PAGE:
A beauty therapist from Lancaster who had received skin cancer awareness training noticed a tell-tale mark on her fiancée’s face.
Amy Louise Austin noticed the flesh coloured bump under fiancée Shaun Cragg’s face, and following the training she recognised the signs of a non-deadly skin cancer called Basel Cell Carcinoma (BCC).
Shaun, 32, saw his GP and was referred to a dermatologist who diagnosed that it was in fact a BCC.
Shaun is now awaiting a date for removal and will need a skin graft after it is removed.
Amy, a beauty therapist with 10 years experience, works for Beauty 154 in Lancaster.
She learnt about the skin cancer awareness training programme MASCED from a Whatsapp group set up by her management team.
They recommended that the staff complete the online accreditation that has been designed by charity Skcin, specifically with beauty and hair professionals in mind.
Shaun said: “I am just so lucky it is not a melanoma that I left too late and that this can be treated. I am so grateful to Skcin and the MASCED training they offer.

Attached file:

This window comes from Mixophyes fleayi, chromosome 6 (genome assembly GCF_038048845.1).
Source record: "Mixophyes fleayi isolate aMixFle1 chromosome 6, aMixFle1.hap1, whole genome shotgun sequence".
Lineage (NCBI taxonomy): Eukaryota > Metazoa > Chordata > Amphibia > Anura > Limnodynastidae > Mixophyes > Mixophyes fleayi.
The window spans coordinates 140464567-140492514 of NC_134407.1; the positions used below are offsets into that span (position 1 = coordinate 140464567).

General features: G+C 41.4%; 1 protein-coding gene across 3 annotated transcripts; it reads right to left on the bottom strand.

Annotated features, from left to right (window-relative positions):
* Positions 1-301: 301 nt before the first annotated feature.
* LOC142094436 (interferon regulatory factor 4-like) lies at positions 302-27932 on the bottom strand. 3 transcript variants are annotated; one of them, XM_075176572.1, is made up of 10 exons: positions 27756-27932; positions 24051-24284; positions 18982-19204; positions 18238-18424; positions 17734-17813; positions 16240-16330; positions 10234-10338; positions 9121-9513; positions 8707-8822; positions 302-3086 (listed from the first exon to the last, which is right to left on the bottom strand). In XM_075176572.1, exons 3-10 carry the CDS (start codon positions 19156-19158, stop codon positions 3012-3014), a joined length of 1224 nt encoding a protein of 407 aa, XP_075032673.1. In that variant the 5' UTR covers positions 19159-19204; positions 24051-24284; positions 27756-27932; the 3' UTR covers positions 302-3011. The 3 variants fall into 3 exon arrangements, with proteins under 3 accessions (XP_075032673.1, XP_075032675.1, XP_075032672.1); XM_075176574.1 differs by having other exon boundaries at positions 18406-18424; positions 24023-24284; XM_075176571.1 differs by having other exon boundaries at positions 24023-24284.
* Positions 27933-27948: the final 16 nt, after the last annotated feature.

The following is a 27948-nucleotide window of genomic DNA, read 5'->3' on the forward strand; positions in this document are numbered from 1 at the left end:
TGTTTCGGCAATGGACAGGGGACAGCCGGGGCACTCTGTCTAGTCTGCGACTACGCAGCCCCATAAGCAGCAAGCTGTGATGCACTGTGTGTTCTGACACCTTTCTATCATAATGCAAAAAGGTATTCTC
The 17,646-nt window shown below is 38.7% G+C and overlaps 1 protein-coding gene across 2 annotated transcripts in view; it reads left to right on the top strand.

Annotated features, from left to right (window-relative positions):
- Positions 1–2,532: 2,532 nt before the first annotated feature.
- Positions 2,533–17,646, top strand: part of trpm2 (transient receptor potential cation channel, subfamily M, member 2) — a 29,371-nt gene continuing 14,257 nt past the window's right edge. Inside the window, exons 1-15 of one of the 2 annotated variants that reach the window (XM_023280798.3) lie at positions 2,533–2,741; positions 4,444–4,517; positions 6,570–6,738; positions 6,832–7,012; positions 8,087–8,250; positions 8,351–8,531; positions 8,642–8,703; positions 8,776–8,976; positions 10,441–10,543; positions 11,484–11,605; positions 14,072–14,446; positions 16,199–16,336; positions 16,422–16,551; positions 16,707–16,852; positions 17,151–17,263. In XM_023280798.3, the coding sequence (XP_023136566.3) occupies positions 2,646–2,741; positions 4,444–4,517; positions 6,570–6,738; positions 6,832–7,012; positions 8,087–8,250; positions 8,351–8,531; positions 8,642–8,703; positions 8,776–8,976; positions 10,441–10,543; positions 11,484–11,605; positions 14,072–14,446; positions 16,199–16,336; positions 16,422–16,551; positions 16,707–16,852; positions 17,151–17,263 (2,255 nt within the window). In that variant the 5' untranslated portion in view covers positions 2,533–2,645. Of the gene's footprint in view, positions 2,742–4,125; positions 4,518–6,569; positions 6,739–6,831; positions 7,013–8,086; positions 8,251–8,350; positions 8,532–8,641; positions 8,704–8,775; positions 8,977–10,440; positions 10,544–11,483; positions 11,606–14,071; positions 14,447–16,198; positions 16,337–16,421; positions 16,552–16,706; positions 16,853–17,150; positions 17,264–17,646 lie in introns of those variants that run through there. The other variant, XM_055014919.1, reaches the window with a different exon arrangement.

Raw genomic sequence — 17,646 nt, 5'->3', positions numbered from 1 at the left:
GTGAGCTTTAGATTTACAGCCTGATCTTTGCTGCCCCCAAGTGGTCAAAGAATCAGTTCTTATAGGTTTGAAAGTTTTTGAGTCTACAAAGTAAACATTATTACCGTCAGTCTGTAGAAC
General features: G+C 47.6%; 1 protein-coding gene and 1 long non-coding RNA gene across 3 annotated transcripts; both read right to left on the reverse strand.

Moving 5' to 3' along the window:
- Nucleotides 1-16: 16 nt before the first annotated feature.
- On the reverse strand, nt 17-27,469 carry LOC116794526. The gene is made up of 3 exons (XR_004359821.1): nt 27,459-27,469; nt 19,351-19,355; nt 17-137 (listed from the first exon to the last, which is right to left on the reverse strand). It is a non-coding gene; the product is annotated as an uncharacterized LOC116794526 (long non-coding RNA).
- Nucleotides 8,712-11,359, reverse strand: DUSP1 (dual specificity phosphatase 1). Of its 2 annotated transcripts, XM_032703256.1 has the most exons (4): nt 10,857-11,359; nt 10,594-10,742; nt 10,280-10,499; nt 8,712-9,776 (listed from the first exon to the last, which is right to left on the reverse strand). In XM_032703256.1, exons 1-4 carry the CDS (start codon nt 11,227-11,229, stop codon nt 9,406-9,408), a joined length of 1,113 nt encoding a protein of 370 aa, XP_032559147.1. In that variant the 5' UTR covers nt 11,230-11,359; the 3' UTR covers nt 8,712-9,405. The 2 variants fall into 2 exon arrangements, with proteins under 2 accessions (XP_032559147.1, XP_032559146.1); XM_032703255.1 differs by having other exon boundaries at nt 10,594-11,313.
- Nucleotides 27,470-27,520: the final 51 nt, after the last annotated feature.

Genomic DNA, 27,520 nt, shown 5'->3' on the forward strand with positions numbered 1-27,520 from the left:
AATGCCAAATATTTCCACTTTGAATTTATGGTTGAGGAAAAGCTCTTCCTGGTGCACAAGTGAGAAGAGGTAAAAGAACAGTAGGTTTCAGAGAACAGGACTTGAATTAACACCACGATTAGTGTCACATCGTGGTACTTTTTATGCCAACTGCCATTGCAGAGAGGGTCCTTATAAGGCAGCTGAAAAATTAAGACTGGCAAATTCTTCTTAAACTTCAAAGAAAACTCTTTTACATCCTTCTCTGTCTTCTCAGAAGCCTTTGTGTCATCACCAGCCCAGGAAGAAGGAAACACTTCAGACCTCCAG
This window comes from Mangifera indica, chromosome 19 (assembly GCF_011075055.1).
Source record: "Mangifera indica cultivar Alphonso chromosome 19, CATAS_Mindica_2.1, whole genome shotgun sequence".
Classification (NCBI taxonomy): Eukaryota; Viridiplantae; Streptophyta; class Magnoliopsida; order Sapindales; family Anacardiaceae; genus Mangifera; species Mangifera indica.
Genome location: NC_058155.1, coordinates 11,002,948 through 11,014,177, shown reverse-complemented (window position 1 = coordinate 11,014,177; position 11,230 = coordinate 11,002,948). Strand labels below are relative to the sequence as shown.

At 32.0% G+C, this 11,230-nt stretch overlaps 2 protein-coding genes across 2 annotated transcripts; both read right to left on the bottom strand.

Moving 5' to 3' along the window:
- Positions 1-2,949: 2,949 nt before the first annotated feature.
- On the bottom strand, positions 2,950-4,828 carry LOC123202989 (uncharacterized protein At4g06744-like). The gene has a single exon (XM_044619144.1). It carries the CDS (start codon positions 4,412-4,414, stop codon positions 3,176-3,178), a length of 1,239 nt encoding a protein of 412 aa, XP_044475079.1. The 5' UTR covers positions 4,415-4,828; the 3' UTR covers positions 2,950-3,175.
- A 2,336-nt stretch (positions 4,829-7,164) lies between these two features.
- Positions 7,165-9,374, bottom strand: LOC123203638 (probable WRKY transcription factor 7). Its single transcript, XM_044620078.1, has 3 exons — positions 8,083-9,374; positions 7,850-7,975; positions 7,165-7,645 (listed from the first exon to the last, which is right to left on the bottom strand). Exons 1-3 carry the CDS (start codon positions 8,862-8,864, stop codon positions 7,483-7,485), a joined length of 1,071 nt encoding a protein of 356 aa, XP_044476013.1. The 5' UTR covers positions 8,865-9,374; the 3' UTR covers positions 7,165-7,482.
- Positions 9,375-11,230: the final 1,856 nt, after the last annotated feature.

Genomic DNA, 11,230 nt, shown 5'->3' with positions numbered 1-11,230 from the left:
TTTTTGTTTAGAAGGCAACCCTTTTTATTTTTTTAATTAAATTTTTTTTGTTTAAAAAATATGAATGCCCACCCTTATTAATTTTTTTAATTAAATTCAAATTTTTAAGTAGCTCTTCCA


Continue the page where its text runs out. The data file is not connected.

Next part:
“If Amy had not completed the MASCED course I would never have got it checked out and it could have become a lot nastier. I will need a skin graft but some people are not so lucky and can lose their life to skin cancer.
“I would like other men like me who maybe are not as quick to get unusual bumps and lumps looked at to seek medical advice and know that it is better to be safe than sorry.”
So far nearly 10,000 people have completed the online training which has been endorsed by Habia, NHF and BABTAC and is worth 2 cpd points.
Beauty, health and hair professionals are ideally placed to spot the first signs of skin cancer on their clients and give the right advice to see their GP or dermatologist.
Early detection of skin cancer can save lives so it is vitally important that professions know what to look for. BCC, as it is known is the most common type of ALL cancers with around 100,000 people diagnosed in the UK every year.
BCC is a non-deadly skin cancer but can cause disfigurement when they are removed. To register for MASCED training visit www.masced.uk Together we can make a difference and save lives.